You ask how has jazz evolved since I began? I started playing piano in London in 1942. In those days I did not distinguish between dance music and jazz. Firstly having left school at fourteen years of age, I found I could earn almost as much money in one night, playing the piano with a danced band that working in an office for five days a week. Of course playing the piano was just fun and to get paid for it was fantastic. Though I could read music, I learned the tunes by listening to the radio. (Of course there was no television in those days.) It was simply dance music and during those days of World War Two, there were dances every day of the week, and as most professional musicians were in the armed forces I was always on call. I didn’t really become aware of “jazz” until later in my teens, though I was aware of the concept of improvising through the experience of playing at dances. My parents encouraged me somewhat. I think they were surprised that I could earn money that way. I felt the need to get trained classically and for a while I studied part time at London’s Trinity College of Music, paying for the lessons myself. In Britain in those days it was customary to play a second instrument and the sound of the bass always fascinated me. In 1944 I bought a double bass and began to take gigs playing it. It was not until later around 1947 that I joined a professional band working at a “Palais de Dance” in London that I became a full time bass player. In 1944 I had heard the Glenn Miller band of the American Expeditionary Force, playing live on a BBC Broadcast. It was a revelation, so spirited and unlike the British dance bands of the time, who sounded so reserved and polite. It was the first time I understood the difference between US jazz and British jazz. It was not until five years later (in July 1949) that I visited New York as a musician on board the Queen Mary, and had the opportunity to experience that music at source. I stayed working on the Queen Mary until March 1951 I obtained a US Immigration visa and in April 1951 New York became my new home. It was while I was still working on the Queen Mary, that I met and got to know many American jazz musicians and began studying with Lennie Tristano. In December 1949, after taking a lesson with Lennie at his home n Flushing, Long Island Lennie asked me what I was doing that evening. I coming to hear you at Birdland I said. He then asked me if I would play the first set with his band. After that experience I knew that I would make New York my home. In fact playing with his band at Birdland signified the start of a great change in my life.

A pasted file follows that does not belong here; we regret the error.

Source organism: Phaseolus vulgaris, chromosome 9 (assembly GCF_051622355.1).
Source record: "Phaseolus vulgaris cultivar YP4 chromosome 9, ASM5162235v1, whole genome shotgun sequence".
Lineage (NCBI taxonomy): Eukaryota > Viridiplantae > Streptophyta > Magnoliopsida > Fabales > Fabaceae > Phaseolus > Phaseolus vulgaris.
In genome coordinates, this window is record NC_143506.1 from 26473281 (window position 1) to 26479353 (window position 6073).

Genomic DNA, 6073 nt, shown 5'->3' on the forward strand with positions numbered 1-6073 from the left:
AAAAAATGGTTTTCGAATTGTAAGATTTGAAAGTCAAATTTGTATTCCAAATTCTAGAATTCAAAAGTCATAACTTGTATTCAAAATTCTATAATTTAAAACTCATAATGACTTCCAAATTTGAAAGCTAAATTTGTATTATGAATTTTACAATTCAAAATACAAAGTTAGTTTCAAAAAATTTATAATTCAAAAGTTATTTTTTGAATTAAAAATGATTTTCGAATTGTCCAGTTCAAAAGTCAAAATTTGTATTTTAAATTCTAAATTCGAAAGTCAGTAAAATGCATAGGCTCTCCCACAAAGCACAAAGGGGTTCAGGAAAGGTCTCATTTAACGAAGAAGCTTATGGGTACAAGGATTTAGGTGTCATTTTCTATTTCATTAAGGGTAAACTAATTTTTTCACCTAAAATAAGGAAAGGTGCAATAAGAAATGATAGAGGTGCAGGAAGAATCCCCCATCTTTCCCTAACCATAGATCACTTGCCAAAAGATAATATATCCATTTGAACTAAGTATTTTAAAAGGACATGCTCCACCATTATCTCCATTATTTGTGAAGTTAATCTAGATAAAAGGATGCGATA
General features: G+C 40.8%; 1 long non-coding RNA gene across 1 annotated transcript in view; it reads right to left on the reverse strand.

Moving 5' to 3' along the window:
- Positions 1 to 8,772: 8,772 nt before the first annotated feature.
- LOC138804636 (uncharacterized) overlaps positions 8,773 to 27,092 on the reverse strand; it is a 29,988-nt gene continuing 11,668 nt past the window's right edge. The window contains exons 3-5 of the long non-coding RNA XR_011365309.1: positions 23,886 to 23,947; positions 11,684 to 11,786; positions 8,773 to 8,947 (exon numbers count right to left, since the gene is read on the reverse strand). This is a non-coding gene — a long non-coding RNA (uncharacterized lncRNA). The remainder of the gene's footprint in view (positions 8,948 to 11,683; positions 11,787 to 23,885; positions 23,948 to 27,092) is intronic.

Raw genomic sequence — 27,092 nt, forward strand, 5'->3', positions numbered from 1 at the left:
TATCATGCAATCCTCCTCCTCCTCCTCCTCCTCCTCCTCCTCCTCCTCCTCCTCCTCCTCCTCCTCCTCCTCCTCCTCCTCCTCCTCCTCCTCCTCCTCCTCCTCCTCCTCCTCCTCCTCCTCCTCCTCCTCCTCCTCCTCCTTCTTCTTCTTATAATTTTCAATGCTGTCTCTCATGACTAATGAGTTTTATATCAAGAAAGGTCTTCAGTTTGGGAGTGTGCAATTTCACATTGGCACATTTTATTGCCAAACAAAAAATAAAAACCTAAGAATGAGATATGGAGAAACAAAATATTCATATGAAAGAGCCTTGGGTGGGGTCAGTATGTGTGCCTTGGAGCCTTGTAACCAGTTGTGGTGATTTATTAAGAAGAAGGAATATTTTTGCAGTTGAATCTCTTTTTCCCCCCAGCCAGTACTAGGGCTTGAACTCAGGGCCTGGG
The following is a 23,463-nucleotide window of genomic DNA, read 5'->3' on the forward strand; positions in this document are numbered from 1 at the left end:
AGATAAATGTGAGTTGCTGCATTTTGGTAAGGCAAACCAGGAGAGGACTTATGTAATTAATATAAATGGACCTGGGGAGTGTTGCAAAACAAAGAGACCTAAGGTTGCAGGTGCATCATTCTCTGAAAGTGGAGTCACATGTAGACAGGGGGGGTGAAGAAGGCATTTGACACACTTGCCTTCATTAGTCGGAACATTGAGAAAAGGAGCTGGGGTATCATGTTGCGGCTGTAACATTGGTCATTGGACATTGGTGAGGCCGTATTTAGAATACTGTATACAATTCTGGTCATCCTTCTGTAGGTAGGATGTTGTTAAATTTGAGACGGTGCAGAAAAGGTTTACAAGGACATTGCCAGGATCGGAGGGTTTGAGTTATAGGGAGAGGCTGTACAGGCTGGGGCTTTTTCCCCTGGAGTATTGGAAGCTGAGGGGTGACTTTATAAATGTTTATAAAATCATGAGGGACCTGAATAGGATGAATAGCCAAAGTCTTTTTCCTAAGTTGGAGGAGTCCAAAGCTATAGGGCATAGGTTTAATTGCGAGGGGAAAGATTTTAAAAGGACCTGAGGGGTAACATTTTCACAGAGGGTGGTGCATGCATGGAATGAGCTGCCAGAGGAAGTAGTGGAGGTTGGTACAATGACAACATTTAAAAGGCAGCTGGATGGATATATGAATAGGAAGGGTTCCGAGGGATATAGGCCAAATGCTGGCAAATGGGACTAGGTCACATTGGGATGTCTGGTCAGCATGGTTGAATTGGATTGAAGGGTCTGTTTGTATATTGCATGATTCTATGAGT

Looking back to those days of the late nineteen forties and early fifties, I recall them as being the most democratic years of jazz. That was when black musicians were beginning to get the recognition they deserved and often played alongside white musicians on an equal footing. Much later on, the relationship between black and white musicians became more difficult and racial issues surfaced once again. The social issues began to improve for blacks and by the late nineteen fifties, American apartheid began to give way to more on an equal society. Nevertheless there is still a long way to go before racial tension in the US gives way to a more just kind of society. Amongst the musicians I worked with in the US some became very good friends. Of course I include Lennie in this, but also one especially the Trumpet player Roy Eldridge, whom I miss very much. I can still hear the sound of his voice in my head, as though he’s still around. I became good friends also with Mingus and we used to meet socially as well as musically. Oscar Pettiford and I used to play at the Café Bohemia and play duos together, this was when Oscar was playing ‘cello. I used to play a lot with Paul Bley, mostly at a place in Long Island – a black venue – known as “The Pub Club”. They served great ribs and there was some irony in the fact that we were a white group (Al Levitt was the drummer) and they all loved our music. We really felt at home there. The blacks were so open and welcoming to us. This was around the time that Paul’s LP was recorded. Percy Heath was his choice of bass player. However after recording two sessions with Percy, Paul wanted to record more as he was not satisfied with some of the tracks, and I was invited to record another session. As it turned out the record company refused to pay for any more than one additional session, and two thirds of the album contained tracks that I had played on. I was disappointed not only in only getting paid for half of what I had contributed, but a further irony was that many the tracks I played on were given rave reviews, but attributed to Percy’s playing. I had no beef with Percy – we were good friends and in fact he studied with me for a while. I then began to realise that my skills as a jazz musician did not necessarily equate with getting the recognition I felt I deserved.